From dirty laundry to tainted wells – strain on China’s water resources is being felt nationwide after years of industrialization have left the country high and dry.
Farmer Jiang Delan was living a quiet life near Bengbu city in Anhui Province until an industrial park near the Sanpudagou river tainted her village’s water source.
“Now the fish from the river are inedible, it stinks when cooked,” Jiang said.
“The water quality has got worse since the establishment of the industrial park. It makes the air smell and the water in our well taste weird,” Jiang said.
While her village once relied on income from growing rice, their crops are now rejected at the local market because they taste bad.
“It does not surprise me. How could the rice taste good if it is irrigated by such polluted water?” Jiang said. “Now we only grow crops that depend less on water.”
Her village is not the only one facing crisis. Water shortages and contamination problems have become widespread in recent years as industrialization and urbanization take their toll.
Sanxianhu township in Hunan province, named after the once pristine Sanxianhu lake, used to be famous for its abundant and clear waters.
But its quality began slipping toward the end of the 1970s, when industrial and agricultural wastewater were discharged directly into the lake. “Sometimes the water is black, it’s impossible to drink,” local resident Li Qinglan said.
Around 1980, local residents dug a well to access clean water, but other problems arose.
“At that time, girls liked to wear white dresses. But the dresses turned yellow after being washed by the tap water. White clothes soon became a rare sight in our town,” Li said.
Several years later, experts discovered excessive iron and manganese content was to blame for the dirty laundry.
“The iron content in the water is 84 times higher than the national standard, and manganese is 25 times higher,” said Zhao Yong, deputy head of the water administrative station of Sanxianhu township.
In 2008, the provincial financial department funded a water processing plant to filter the iron and manganese from the well water, but the content was still too high, making the process slow and ineffective.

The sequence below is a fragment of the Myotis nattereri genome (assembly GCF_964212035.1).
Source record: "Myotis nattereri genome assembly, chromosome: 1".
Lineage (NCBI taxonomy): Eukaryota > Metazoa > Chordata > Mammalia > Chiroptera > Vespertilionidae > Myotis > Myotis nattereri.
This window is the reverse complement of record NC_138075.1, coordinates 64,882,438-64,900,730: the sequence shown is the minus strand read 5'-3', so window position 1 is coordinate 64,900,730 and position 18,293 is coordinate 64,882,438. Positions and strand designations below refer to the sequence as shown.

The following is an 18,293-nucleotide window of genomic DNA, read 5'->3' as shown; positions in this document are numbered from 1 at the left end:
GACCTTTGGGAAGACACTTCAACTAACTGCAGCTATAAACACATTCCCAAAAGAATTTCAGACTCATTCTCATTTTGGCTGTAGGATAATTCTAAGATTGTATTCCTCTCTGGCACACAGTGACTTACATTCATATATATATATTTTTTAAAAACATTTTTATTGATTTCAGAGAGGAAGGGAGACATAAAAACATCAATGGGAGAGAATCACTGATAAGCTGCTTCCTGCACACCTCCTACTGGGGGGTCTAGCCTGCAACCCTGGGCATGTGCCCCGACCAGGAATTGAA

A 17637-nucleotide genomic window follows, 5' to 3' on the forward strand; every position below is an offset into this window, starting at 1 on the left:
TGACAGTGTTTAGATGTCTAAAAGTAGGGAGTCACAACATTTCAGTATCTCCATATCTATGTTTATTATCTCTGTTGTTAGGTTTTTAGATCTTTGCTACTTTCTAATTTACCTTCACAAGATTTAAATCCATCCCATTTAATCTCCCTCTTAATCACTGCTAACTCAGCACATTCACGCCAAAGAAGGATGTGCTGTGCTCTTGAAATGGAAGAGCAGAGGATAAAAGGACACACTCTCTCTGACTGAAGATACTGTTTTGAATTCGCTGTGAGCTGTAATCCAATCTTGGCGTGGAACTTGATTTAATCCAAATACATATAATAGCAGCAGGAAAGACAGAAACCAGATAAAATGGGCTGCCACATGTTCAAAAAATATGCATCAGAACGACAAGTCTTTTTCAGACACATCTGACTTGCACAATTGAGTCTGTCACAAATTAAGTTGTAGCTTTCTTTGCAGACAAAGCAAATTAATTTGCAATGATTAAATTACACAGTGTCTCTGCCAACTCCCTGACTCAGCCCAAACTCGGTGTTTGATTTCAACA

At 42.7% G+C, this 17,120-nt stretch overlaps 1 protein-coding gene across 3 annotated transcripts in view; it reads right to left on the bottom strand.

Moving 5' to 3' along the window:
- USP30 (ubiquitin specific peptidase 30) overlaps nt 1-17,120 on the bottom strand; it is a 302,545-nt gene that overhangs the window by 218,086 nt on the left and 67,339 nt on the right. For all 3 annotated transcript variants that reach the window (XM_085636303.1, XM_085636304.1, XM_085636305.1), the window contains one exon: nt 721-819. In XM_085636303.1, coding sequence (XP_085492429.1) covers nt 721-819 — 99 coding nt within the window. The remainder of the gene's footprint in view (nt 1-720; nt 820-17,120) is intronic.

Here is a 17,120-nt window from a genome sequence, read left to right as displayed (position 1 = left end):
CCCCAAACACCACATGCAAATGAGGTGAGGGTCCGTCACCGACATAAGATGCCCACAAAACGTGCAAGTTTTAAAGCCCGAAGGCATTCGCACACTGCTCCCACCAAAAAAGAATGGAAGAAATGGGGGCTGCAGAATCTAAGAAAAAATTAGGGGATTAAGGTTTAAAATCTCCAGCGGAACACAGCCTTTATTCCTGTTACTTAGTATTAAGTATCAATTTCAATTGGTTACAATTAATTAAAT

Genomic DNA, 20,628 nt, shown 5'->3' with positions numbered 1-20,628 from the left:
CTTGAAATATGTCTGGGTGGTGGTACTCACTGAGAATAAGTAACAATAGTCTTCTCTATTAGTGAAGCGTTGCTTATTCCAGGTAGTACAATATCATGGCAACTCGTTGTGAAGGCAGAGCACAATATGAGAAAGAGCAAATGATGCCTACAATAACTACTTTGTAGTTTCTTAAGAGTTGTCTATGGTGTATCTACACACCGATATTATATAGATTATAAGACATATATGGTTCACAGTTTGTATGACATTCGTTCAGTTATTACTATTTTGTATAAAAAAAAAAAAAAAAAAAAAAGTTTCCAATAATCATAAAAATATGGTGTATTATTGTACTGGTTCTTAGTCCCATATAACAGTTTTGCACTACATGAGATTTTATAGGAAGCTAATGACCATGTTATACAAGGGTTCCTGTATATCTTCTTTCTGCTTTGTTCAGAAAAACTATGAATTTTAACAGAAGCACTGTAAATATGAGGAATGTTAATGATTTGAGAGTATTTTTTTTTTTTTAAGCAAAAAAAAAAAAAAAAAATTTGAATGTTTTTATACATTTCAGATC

As a result, the villagers created their own filters by placing buckets filled with sand and cloth under their taps. “Everyone in the village now has one,” Li said.
The bad water has led many of the younger generation to abandon the village to seek a higher quality life elsewhere. A new water factory is under construction and is expected to improve the water quality and increase supply, but many worry it’s too late.
“White clothes have already become a part of history for Sanxianhu. I’m afraid that youngsters will also become history,” said Zhou Can, the head of a local community.
Nationwide, 27.2 percent of river water and 67.8 percent of lake water is undrinkable, according to the Ministry of Water Resources.
In 2014, the ministry monitored 2,071 wells from 17 provincial regions in the northern part of the country. They found underground water quality is below par as well. Quality underground water was found in just 15.2 percent of tested areas. Low and bad quality water made up 48.9 percent and 35.9 percent respectively.
Faced with the biggest water crisis, northern Hebei province has one seventh the national average of per capita water resources, with just 307 cubic meters.
“The province has 6 billion cubic meters of overexploited underground water out of the country’s total 17 billion cubic meters,” said Qi Bingqiang, an official with the water resources ministry.
In 2006, an eight-kilometer-long sinkhole suddenly appeared in Baixiang county of Hebei Province in 2006. Experts linked the sudden land collapse to drought and decreasing underground water levels.